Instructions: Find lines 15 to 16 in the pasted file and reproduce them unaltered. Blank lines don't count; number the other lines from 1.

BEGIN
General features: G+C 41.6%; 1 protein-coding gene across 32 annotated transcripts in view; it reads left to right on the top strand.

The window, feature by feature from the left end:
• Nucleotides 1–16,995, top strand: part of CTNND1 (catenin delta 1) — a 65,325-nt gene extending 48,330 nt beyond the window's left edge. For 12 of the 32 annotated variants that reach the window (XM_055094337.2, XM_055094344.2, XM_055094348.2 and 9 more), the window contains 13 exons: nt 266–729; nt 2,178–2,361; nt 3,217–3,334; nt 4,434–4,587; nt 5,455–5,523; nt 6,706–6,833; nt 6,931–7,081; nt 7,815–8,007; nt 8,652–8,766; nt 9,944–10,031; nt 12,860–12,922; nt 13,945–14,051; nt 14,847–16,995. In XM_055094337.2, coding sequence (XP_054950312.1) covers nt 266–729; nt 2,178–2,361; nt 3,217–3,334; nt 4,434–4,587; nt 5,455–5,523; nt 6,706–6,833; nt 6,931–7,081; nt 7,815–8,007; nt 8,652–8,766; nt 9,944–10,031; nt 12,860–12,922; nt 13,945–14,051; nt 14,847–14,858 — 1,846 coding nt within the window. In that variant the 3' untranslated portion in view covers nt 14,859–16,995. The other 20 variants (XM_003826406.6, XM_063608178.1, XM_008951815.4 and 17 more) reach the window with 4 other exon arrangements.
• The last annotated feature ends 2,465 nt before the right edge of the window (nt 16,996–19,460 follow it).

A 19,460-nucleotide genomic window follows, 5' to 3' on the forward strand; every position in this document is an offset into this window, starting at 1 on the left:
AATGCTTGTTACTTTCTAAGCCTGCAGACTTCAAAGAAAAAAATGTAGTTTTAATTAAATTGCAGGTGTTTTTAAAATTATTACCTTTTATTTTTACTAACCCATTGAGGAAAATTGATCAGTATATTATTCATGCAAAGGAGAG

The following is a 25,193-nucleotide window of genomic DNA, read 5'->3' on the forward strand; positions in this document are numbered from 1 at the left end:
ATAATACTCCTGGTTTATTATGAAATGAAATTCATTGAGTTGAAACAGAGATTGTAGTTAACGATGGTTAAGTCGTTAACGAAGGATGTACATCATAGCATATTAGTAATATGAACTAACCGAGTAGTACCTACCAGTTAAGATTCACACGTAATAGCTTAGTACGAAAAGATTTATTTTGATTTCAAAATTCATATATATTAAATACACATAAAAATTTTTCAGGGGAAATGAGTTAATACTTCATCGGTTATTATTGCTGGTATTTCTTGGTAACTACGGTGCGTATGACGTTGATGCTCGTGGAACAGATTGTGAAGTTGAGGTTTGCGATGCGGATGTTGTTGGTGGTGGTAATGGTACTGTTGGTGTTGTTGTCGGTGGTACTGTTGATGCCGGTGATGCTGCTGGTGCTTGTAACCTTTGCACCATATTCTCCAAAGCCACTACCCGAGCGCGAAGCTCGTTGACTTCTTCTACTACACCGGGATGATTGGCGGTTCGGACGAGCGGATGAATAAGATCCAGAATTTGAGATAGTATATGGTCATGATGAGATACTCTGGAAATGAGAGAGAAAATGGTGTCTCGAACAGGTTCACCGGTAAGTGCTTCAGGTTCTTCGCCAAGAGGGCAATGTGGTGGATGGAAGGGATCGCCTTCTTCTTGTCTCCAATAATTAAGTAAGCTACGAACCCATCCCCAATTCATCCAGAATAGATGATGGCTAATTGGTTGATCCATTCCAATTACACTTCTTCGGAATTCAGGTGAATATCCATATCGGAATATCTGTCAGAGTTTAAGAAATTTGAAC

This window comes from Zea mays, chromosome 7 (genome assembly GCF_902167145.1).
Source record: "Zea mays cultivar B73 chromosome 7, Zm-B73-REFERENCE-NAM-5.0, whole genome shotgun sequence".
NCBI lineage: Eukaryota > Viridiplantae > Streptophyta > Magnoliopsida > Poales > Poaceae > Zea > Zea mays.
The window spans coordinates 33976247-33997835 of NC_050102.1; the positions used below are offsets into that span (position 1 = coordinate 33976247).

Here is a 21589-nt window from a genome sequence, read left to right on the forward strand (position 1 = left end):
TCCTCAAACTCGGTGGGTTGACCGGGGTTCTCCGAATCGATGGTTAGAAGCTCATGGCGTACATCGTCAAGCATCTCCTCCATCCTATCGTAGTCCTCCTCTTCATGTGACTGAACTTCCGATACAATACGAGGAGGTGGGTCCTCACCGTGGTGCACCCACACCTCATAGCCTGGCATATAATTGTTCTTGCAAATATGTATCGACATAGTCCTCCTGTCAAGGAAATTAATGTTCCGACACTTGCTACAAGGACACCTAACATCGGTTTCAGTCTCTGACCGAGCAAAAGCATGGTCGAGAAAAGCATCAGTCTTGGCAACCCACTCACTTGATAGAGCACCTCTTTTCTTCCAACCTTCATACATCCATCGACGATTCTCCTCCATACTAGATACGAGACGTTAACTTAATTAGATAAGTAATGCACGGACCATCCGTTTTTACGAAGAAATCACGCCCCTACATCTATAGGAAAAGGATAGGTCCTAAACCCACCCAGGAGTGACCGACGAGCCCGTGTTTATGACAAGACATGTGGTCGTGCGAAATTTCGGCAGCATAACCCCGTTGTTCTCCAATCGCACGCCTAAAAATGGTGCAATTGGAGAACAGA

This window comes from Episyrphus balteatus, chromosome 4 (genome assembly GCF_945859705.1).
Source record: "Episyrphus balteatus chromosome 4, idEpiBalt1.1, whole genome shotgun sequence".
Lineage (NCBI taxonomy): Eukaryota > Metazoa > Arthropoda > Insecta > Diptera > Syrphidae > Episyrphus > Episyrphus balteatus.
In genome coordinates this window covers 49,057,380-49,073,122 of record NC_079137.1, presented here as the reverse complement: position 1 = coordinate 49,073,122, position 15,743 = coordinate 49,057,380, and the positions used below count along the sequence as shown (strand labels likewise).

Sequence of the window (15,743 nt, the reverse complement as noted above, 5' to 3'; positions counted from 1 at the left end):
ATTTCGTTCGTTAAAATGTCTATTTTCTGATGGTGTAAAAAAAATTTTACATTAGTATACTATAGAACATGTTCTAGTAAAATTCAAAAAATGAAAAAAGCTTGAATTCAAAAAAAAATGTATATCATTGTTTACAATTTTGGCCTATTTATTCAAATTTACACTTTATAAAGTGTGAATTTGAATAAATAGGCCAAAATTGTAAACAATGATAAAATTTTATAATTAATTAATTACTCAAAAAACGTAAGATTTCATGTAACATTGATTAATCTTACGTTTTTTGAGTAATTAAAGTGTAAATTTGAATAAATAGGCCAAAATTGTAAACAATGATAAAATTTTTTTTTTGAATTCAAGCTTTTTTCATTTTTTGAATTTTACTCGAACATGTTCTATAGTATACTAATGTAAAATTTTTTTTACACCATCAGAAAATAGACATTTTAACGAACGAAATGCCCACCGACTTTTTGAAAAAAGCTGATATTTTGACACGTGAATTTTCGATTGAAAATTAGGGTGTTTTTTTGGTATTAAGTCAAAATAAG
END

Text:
This window comes from Episyrphus balteatus, chromosome 4 (genome assembly GCF_945859705.1).
Source record: "Episyrphus balteatus chromosome 4, idEpiBalt1.1, whole genome shotgun sequence".